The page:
Public WiFi in Response to KRACK

Public WiFi in Response to KRACK

WiFi security has been in the headlines lately in response to the Key Reinstallation Attack (KRACK). The KRACK vulnerability targets the WPA2 protocol – the protocol modern devices use to communicate with wireless access points (WAPs). With that in mind, organizations should consider having a conversation with their employees about public WiFi in response to KRACK.

KRACK is effectively a man-in-the-middle attack. Attackers broadcast a phony wireless signal that mimics the real network that victims are trying to join. The bad guys then have the ability to install an encryption key on the victim’s devices once connected, which can be used to read information that was previously assumed to be safely encrypted by WPA2.

Protecting Devices from KRACK

Protect Devices from Public WiFi in Response to KRACK

The good news is that the fix for KRACK can be as simple as installing manufacturer updates that most vendors have already released in response to KRACK. In most cases, users will be protected if they update their devices.

The issue is these updates won’t eliminate the KRACK vulnerability, only patch the security hole for updated devices. That means attackers will still have the ability to breach security on wireless access points that have not been updated or that cannot be updated.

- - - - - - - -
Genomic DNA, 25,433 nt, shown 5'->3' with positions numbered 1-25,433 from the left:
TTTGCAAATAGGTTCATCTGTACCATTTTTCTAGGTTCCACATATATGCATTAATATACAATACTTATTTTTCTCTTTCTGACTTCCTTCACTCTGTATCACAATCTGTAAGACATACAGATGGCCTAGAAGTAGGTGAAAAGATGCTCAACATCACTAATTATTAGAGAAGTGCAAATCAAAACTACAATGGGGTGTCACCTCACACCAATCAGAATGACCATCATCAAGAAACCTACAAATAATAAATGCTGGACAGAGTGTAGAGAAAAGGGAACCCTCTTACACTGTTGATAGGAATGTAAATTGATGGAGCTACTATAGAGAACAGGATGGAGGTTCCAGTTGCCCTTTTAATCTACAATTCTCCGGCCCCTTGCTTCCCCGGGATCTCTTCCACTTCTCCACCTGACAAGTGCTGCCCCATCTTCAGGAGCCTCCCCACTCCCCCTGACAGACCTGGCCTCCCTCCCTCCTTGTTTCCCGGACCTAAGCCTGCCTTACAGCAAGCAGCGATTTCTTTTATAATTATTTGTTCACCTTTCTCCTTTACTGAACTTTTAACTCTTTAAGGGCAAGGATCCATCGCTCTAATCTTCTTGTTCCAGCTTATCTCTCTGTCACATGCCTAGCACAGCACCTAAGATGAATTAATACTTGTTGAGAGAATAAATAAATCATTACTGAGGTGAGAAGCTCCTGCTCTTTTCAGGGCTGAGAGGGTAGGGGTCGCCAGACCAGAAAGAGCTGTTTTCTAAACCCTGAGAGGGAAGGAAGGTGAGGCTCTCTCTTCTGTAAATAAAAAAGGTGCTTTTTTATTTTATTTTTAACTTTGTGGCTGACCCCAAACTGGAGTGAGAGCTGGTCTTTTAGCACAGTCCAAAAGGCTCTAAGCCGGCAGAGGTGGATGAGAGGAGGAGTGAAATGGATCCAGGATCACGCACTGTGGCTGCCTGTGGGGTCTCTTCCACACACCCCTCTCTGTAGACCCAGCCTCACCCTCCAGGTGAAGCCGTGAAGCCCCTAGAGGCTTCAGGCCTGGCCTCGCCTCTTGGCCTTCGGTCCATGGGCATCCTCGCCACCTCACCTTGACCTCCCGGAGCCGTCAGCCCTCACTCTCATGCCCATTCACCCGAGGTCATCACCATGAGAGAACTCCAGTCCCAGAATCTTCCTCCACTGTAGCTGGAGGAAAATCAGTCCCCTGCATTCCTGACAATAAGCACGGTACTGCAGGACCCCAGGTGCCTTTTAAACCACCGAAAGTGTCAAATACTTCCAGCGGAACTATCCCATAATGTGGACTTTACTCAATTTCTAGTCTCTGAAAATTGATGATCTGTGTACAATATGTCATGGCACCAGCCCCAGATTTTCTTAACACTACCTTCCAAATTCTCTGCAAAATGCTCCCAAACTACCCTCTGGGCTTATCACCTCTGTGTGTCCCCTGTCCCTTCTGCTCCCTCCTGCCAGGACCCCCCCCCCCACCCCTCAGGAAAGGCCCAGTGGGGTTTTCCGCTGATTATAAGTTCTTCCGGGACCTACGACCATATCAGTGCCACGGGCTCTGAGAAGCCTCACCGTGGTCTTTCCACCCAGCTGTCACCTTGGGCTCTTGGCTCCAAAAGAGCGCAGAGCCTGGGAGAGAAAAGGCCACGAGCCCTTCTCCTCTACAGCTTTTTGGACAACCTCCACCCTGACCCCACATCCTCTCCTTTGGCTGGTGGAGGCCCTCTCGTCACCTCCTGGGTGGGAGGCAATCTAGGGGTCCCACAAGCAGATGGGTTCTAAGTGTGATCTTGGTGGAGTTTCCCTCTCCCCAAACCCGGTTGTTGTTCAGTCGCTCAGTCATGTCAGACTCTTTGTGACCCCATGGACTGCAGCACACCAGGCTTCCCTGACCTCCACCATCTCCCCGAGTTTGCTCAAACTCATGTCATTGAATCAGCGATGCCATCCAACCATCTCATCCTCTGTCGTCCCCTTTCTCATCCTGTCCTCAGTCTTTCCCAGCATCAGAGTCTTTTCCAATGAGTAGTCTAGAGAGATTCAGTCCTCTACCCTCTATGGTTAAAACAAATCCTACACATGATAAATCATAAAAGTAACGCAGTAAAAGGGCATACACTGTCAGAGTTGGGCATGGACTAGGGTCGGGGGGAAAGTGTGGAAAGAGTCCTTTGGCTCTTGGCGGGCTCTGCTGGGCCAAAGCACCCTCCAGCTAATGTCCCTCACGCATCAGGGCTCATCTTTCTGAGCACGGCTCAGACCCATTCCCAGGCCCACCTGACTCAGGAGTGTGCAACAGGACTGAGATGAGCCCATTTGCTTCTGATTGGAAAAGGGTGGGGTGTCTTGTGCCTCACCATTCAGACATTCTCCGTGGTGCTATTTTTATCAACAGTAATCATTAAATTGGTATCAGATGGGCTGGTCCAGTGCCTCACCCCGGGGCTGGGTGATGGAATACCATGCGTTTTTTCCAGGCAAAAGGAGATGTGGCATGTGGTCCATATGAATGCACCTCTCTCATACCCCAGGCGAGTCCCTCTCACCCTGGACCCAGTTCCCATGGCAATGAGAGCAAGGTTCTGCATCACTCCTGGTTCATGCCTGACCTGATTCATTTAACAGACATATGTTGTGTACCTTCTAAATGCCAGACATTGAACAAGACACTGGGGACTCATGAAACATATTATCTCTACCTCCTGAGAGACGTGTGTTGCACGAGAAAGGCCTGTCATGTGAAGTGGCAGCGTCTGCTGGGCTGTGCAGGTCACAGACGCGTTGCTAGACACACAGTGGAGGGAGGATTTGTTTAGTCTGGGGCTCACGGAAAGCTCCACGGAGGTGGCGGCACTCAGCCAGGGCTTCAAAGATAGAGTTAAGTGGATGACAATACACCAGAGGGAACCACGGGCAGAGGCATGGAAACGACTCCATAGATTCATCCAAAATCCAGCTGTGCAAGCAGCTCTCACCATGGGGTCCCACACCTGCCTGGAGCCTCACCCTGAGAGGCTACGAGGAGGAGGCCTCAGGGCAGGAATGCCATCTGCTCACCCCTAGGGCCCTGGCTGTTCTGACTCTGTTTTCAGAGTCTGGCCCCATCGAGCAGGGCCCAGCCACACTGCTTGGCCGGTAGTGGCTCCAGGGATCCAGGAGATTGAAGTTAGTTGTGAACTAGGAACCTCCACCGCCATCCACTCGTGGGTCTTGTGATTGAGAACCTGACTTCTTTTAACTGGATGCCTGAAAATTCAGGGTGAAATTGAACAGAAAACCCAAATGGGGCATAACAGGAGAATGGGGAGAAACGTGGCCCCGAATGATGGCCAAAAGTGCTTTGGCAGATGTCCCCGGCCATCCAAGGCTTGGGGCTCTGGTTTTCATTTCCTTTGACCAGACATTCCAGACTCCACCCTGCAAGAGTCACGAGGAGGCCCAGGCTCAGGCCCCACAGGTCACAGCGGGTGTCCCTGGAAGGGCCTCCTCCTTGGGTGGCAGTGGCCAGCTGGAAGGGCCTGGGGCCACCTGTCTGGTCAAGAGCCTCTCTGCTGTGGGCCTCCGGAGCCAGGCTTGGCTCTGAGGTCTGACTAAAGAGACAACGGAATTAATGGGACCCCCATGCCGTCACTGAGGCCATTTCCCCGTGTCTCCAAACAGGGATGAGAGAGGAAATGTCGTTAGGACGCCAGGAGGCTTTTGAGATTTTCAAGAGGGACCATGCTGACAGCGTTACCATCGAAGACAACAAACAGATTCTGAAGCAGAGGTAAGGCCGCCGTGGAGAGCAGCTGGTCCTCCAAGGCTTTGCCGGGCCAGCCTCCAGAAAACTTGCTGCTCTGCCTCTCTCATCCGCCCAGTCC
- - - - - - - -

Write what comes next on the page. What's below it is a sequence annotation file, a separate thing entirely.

That is why it is critical that everyone uses this attack as an opportunity to consider their overall WiFi security posture and come together as a community to protect ourselves from the bad guys.

Public WiFi in Response to KRACK

Public WiFi in Response to KRACK

With that in mind, we must face some hard truths about WiFi security in response to KRACK. One topic that is critical for organizations to consider is the use of public WiFi.

A lot of people enjoy having the ability to work remotely. Not only has it been proven to increase productivity, but people just enjoy the freedom of working where they want. Despite these advantages, there are a number of serious security drawbacks to this approach – especially with the knowledge of vulnerabilities like KRACK existing in the wild.

In an ideal world, everyone would be aware of KRACK and would have already taken the (Read more...)

*** This is a Security Bloggers Network syndicated blog from JumpCloud authored by Vince Lujan. Read the original post at:

Vince Lujan

Vince is a documentation and blog writer at JumpCloud, the world’s first cloud-based directory service. Vince recently graduated with a degree in professional and technical writing from the University of New Mexico, and enjoys researching new innovations in cloud architecture and infrastructure.

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